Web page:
re: Why the React community is missing the point about Web Components VIEW POST


My spidey-sense is tingling. The React team isn't the w3c or the whatwg. Big questions that affect the future of the web should be the purview of standards bodies, not library authors. I'm not against awesome JS that makes things work in lieu of agreed-upon standards, (and let me take a moment to praise your team for their technical accomplishments) but we have a standard component model now - one that's not just theoretically standardized but also universally implemented

This is precisely my point. I think you're both asking that we do implement a tighter WC integration, and also that we don't make any decisions about how it should interop with React (and thus impact questions like server rendering). These are mutually exclusive requirements. And they're the reason we haven't historically been hurrying with this despite efforts like

React's success has made babel and webpack de rigueur requirements (I just spent an hour with a mentee unscrewing babel for a one-file 700 LOC react js script for a wordpress site. Madness!)

Re: Babel, fair, although you could use it as a JSX-only transform if you don't care about newer JS features. React doesn't force you to use ES6. I found it curious that people who complain a lot about JSX tend to also love SASS — which, if you think about it — is a transform just like JSX.

Re: webpack, this has nothing to do with React. People use it because they write more complex apps, and shipping them as a single bundle without code splitting (or as ES6 modules!) hurts the users. If you don't need bundling, you can use React as a script tag and not do any bundling:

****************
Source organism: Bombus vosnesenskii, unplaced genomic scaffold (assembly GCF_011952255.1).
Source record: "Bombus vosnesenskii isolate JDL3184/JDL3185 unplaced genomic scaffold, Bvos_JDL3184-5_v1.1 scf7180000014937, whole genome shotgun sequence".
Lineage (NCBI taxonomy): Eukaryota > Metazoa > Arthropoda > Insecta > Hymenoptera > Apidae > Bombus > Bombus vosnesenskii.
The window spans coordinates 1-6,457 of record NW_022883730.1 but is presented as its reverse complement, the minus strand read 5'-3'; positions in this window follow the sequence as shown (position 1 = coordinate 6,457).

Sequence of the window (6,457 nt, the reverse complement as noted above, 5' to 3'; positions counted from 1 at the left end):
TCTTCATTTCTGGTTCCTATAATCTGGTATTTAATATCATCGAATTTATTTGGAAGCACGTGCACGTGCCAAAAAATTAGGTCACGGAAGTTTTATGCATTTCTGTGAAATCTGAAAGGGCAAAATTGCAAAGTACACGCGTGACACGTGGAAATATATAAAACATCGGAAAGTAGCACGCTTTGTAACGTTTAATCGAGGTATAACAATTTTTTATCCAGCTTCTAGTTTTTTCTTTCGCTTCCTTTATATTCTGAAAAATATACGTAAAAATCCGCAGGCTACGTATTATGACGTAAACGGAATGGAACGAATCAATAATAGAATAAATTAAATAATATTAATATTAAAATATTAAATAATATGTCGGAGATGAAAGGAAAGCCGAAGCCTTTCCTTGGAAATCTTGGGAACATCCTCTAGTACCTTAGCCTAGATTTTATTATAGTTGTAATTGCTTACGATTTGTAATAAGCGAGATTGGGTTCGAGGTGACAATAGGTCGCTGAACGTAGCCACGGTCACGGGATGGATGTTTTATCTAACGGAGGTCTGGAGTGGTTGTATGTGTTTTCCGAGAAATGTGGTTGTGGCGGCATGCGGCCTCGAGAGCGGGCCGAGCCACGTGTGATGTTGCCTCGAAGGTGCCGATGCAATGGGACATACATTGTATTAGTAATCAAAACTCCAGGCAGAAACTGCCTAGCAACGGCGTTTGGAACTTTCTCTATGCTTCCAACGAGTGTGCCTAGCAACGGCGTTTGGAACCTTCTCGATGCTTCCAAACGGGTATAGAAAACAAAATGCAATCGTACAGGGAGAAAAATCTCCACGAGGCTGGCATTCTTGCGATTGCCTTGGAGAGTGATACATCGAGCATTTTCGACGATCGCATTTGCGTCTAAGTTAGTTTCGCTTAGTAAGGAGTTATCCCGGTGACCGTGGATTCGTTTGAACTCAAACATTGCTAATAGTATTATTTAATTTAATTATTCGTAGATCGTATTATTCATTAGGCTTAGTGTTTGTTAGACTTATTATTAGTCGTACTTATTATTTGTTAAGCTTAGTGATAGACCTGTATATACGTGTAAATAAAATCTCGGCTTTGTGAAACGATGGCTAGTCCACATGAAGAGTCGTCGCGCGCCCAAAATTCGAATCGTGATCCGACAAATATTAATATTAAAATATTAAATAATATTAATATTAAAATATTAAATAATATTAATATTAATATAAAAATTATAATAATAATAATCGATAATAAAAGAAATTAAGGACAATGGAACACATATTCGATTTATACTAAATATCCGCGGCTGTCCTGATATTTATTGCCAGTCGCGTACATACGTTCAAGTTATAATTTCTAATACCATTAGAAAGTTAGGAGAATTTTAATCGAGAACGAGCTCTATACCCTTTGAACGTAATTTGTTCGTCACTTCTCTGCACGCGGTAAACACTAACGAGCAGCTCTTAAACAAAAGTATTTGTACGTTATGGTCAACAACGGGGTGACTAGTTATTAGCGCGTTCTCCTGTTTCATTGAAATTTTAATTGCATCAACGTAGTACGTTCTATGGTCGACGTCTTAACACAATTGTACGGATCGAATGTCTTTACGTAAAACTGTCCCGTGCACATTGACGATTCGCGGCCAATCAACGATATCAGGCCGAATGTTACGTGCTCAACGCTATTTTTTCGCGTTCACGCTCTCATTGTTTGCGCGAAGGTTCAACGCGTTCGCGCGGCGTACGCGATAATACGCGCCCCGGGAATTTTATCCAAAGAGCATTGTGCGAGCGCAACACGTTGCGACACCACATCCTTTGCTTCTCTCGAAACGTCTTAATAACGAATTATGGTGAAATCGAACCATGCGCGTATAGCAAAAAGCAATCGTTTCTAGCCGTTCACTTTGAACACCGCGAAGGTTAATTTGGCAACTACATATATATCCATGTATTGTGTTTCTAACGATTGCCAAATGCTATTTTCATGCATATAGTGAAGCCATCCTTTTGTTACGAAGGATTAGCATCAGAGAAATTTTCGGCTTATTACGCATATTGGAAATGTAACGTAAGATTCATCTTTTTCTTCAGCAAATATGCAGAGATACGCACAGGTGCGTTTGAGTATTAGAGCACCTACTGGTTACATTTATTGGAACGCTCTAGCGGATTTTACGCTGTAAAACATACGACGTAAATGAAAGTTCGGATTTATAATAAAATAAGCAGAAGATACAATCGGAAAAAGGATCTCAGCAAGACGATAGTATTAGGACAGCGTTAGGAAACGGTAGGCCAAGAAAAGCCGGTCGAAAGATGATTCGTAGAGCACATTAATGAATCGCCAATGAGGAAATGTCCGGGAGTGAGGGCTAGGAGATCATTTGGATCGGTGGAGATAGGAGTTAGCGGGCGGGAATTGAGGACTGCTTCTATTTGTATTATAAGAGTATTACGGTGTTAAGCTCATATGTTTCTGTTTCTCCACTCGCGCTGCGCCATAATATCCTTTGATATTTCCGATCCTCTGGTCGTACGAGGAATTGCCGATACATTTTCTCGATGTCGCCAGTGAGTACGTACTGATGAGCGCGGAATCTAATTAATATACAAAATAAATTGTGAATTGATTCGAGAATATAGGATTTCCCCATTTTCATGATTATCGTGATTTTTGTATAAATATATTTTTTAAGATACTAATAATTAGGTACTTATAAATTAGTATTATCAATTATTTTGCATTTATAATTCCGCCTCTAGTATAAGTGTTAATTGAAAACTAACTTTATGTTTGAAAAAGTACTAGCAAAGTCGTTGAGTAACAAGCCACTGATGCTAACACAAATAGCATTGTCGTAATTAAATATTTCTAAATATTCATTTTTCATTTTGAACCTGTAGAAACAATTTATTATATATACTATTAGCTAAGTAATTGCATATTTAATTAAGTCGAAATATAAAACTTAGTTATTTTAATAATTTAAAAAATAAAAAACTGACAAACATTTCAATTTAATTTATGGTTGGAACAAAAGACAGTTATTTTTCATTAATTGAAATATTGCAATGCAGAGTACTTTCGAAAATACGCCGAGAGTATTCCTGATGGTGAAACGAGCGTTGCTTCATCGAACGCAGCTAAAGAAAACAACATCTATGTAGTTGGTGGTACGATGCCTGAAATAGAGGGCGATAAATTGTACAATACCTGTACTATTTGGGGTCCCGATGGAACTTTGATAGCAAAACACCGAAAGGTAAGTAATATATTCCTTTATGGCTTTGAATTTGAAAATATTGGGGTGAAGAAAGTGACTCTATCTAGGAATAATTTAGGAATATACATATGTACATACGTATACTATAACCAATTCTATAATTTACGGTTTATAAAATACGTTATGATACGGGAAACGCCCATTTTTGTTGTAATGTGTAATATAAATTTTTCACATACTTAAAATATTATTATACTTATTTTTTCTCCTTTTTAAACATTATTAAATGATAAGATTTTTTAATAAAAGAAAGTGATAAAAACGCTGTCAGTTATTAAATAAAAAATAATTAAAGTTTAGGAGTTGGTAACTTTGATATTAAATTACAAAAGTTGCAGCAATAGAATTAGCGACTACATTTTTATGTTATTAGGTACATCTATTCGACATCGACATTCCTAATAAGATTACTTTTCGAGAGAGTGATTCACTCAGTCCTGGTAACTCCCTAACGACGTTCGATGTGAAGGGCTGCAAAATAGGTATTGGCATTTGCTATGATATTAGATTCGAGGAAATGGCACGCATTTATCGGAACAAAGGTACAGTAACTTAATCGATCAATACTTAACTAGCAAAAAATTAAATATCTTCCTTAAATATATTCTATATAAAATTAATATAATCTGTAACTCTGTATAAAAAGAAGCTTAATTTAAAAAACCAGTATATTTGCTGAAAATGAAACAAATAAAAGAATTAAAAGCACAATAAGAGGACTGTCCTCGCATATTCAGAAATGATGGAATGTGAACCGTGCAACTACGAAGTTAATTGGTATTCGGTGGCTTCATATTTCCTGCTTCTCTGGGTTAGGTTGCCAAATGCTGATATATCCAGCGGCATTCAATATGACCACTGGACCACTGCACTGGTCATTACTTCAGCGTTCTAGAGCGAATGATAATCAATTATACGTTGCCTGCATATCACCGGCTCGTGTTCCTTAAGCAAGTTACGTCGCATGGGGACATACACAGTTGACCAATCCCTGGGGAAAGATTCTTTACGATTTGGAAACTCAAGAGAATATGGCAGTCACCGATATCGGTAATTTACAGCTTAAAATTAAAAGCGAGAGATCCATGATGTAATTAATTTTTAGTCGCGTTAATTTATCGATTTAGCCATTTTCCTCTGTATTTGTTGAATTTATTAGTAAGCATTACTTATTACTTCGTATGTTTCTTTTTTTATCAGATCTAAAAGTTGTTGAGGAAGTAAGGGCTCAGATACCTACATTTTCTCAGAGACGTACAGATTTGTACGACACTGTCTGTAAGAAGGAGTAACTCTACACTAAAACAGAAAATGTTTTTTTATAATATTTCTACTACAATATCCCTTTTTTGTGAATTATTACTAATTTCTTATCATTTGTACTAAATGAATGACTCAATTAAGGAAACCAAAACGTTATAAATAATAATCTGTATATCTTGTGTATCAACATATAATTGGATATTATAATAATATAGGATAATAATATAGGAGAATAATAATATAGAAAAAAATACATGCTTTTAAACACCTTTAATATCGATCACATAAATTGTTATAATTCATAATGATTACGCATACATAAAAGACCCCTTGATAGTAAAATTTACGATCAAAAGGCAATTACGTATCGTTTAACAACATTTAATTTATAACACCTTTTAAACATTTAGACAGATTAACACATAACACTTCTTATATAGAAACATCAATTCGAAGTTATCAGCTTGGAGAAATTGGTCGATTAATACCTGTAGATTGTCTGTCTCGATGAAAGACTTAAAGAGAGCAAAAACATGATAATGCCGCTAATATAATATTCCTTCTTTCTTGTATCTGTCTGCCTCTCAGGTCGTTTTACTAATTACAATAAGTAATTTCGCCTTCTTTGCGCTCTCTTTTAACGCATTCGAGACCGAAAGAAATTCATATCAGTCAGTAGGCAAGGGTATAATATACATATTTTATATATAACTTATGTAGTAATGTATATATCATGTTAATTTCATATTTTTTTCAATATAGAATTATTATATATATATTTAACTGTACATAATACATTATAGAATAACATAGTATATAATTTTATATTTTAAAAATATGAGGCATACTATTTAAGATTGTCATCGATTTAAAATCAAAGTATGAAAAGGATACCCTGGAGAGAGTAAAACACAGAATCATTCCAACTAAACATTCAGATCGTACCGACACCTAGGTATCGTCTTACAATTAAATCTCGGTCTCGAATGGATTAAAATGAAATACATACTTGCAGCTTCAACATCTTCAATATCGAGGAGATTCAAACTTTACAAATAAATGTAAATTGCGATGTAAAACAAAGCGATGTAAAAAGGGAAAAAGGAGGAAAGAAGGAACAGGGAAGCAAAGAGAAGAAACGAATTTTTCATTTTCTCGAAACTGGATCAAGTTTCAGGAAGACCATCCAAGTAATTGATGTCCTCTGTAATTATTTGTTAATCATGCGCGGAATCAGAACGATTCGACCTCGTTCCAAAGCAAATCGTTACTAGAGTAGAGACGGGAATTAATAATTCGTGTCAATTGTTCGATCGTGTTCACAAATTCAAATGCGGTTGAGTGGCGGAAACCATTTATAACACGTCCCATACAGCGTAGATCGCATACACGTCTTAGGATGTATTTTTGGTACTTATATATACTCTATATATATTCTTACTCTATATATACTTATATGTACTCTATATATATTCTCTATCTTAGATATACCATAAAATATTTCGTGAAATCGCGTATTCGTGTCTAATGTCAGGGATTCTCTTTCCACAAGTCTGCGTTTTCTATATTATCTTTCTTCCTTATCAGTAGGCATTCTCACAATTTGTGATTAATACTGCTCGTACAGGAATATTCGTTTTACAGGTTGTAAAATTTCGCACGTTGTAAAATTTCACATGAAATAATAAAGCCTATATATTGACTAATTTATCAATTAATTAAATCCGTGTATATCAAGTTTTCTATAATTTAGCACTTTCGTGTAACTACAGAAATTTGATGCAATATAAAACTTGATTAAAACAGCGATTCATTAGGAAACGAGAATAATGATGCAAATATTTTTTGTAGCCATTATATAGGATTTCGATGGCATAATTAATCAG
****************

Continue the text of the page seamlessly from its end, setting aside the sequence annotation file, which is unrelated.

a lot of the advocacy for react has come as mud slinging against standards

Let me know when you see it and I'd be happy to chime in! I've also seen a lot of unjustified stabs back at React which doesn't help either.

Can't believe im about to be 'that guy' on an internet forum saying this, but im running out of fingers to count the times I've shook my head after seeing a "use the platform LOL" jab from the React community.

Having said that, I really do appreciate the sentiment of your comments in this thread, and you taking the time to engage in (what feels like an actual fruitful) discussion!

Overall it doesn't seem like we disagree on many things?

I wish these discussions were less polarized in general.

So now that we've established this, perhaps we can all slow down with the mud throwing a bit?

im running out of fingers to count the times I've shook my head after seeing a "use the platform LOL" jab from the React community.

Sure and I'd like to see this fade away. But I think we also both know exactly where this sentiment comes from: the feeling of alienation. Some developer advocates shame developers for large bundles — and in many ways, this is justified. But often there's a sense that they forget why we ended up here.

React users would love to not have to npm install a date picker and bloat their bundles! If they need to "use the platform" then why doesn't that platform ship the features they actually ask for? Instead of a <carousel> they get an <aside>. Features like service workers are touted as a solution to many problems in the web, but their ergonomics are so under-designed that people actually have to change domains to bust the cache from a broken build (I’m not making this up).

Now again, I understand the other side to all of this. Standards are hard etc. But I think the aggressive anti-library message (while promoting a library on top of WCs) coupled with not listening to people's problems has somewhat poisoned the "use the platform" movement. That's why many people perceive it as sarcastic now, unfortunate as it is.

I'd like to see that change though! On the React team, recently we have been tightly working with browser vendors. There is a sense that people are more receptive to hearing things we learned, and we're very optimistic about this progress.

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